The Glorious Revolution Summary

  • Last updated on November 10, 2022

Responding to the birth of an heir to Catholic king James II and the possibility of a Catholic dynasty being founded in England, members of Parliament invited the Protestant William and Mary to seize control of the country. The resulting Glorious Revolution resulted in the decisive institution of constitutionally limited monarchy in England, as well as maintaining the nation’s Protestant identity.

Summary of Event

A watershed event in modern English constitutional history, the Glorious Revolution of 1688 was the culmination of the battles between the Parliament and the Crown that had been waged for most of the seventeenth century. The struggle between the proponents of absolutism and constitutional monarchy Monarchy, constitutional had begun in earnest during the reign of Charles I Charles I (king of England)[Charles 01 (king of England)] , and had resulted in the outbreak of the English Civil Wars in 1642. In 1649, Oliver Cromwell Cromwell, Oliver;Protectorate and had abolished both kingship and Parliament, at least in their traditional forms. This transformation of the English constitution did not long survive Cromwell’s death in 1658, but it did bequeath to the restored government the idea that the Crown no longer had absolute power and that it must rule through Parliament. During his long reign, Charles II Charles II (king of England)[Charles 02 (king of England)] conceded this arrangement, although he resisted it when he could and consolidated his royal authority to the extent possible. However, his brother James, who succeeded him as James II James II (king of England)[James 02 (king of England)] in 1685, quickly alienated Parliament, precipitating the crisis that led to the Glorious Revolution. [kw]Glorious Revolution, The (Nov., 1688-Feb., 1689) Government and politics;Nov., 1688-Feb., 1689: The Glorious Revolution[2880] England;Nov., 1688-Feb., 1689: The Glorious Revolution[2880] Glorious Revolution (1688-1689) William III of Orange Mary II James II Edward, James Louis XIV

James II came to the throne a devout Roman Catholic and upholder of the divine right of kings. There was at first, however, no fervor to depose him for such shortcomings, particularly as the already fifty-two-year-old James seemed unlikely to leave a male heir who would perpetuate Catholic rule. James had two Protestant daughters, Mary and Anne, by his first wife, Anne Hyde, daughter of the first earl of Clarendon Clarendon, first earl of , so a Protestant succession seemed to be assured. Most English subjects preferred a temporary period of Catholic rule to another era of protracted civil war.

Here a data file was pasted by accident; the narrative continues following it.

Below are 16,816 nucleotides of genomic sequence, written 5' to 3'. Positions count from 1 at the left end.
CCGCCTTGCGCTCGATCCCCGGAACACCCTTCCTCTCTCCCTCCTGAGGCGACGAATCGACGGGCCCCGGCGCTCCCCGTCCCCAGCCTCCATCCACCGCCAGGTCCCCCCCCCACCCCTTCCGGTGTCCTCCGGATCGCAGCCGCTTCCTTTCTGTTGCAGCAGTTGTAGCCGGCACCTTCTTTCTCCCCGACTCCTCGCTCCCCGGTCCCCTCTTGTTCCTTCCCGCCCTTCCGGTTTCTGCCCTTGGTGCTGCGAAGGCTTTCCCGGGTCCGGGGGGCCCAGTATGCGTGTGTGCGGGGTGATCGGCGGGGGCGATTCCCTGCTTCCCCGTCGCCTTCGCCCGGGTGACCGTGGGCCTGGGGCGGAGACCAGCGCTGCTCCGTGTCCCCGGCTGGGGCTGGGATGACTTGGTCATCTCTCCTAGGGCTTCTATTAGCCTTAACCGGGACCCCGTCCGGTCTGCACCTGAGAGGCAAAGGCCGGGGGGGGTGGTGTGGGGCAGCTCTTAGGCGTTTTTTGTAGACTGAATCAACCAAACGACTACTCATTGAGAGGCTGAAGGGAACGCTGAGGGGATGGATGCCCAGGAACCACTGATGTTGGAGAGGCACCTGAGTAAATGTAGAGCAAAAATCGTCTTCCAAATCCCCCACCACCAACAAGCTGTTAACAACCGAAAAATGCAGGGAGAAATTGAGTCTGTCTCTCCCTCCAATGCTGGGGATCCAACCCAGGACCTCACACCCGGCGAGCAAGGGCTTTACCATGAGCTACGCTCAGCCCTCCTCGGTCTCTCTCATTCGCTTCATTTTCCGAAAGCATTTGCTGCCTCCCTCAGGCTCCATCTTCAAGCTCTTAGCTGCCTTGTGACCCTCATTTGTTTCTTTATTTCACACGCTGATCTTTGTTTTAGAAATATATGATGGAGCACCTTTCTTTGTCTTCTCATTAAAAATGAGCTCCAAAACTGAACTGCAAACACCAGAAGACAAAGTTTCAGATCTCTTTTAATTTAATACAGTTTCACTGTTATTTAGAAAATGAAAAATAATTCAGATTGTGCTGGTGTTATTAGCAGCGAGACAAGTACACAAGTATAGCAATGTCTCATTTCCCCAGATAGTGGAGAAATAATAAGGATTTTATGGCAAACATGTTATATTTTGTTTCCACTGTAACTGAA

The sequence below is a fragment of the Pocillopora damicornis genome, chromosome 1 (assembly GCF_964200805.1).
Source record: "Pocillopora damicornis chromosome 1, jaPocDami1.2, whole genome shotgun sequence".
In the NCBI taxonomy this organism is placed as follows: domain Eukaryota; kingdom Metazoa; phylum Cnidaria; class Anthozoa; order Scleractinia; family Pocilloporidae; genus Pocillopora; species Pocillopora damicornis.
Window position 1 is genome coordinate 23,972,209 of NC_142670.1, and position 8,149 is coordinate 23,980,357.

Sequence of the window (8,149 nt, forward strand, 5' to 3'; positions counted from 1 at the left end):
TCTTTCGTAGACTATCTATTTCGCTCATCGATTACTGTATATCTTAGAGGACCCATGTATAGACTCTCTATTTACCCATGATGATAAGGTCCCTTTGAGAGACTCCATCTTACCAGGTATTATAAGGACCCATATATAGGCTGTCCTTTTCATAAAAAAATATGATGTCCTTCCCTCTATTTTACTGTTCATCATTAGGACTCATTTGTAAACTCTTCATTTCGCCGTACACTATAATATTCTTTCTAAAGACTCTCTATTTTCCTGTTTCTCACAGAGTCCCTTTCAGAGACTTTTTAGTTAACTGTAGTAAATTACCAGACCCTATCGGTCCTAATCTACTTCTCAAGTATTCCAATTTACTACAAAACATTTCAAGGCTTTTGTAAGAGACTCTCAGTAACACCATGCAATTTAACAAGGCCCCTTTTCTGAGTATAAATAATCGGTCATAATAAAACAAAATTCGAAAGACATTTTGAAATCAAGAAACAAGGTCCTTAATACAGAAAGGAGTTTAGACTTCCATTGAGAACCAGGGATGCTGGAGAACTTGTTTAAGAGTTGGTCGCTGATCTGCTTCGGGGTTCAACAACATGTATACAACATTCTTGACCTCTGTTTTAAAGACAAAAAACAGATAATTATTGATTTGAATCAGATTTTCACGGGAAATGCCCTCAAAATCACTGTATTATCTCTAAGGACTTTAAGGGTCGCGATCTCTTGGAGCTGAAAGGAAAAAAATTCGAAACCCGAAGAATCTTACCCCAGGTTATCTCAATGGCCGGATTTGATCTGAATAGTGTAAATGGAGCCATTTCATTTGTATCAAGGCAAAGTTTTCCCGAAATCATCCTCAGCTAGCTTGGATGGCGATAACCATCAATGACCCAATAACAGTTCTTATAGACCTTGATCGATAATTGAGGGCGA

William III of Orange is told that James II has produced a Catholic male heir.

(R. S. Peale and J. A. Hill)

After alienating much of the country by brutally suppressing two weak rebellions, however, James stirred up additional opposition by pursuing his major goal: the restoration of Roman Catholicism Catholicism;England in England. It is not clear whether he believed that he could restore Catholicism to its pre-Reformation status, but his first steps were in that direction. He tried to persuade Parliament to repeal the Test Acts of 1673 and 1678 Test Acts (1673-1678) , which required officeholders to take Communion according to the rites and ceremonies of the Church of England, contrary to the conscience of devout Catholics.

When Parliament refused to repeal the Test Acts, James packed the Court of the King’s Bench with new judges, thus securing a decision that permitted him to use his royal prerogative to dispense with penalties incurred under the Test Acts. Parliament bitterly opposed the court’s decision because it placed the king above the law. Moreover, James used the court’s decision to appoint Catholics to posts not only in government but also in the Church, army, and universities.

Despite mounting opposition, James did not retreat from his pro-Catholic position. In April, 1687, he issued a Declaration of Liberty of Conscience Liberty of Conscience, Declaration of (1687 and 1688) (also known as the Declaration of Indulgence), which suspended all penal laws against Dissenters and Roman Catholics and granted both freedom to worship. James sought the support of Nonconformist Protestants while at the same time furthering the Catholic cause, but he found himself opposed strongly by all Protestants. Undaunted, he issued a second Declaration of Liberty of Conscience on April 27, 1688, and stipulated that all Church of England clergy should read it in their churches in May. When all but a few clergy refused, James arrested and tried seven bishops who had petitioned him to rescind the order, charging them with publishing a seditious libel.

In June of 1688, two events finally united the country against James: The seven bishops were acquitted, and the king’s second wife gave birth to a Catholic heir, James Edward James Edward . The unexpected appearance of a male Catholic heir, whose claim would take precedence over the hitherto secure female Protestant succession, threatened the precarious political legacy of Charles II. Anglicans and Dissenters might despise one another, and Whigs and Tories might quarrel, but they all united in rejecting a resurgence of Stuart tyranny, especially when exercised by a “popish” prince.

This unity of purpose among all members of the opposition was reflected in a secret letter sent by seven prominent Whig and Tory leaders to William III William III (king of England)[William 03 (king of England)];Glorious Revolution of Orange, stadtholder of the Netherlands, on June 30, 1688—the same day that the seven bishops were acquitted. The letter invited William to come to England to save the country from Catholic despotism and to replace James II as king. William was a logical choice: He had a double claim as a Protestant grandson of Charles I and as the husband of James II’s daughter Mary. Concerned about departing for England on the eve of war between Louis XIV Louis XIV[Louis 14] of France and the League of Augsburg, of which the Netherlands was a member, William had to delay his acceptance until he could be sure that Louis would not attack Holland. He gained this assurance when, on September 2, 1688, Louis invaded the Rhenish Palatinate. With the French army tied down on German soil, William landed in England in early November; by mid-December, he had triumphed in an essentially bloodless struggle, forcing James to flee to France.

James II is told that William III of Orange has invaded England.

(Francis R. Niglutsch)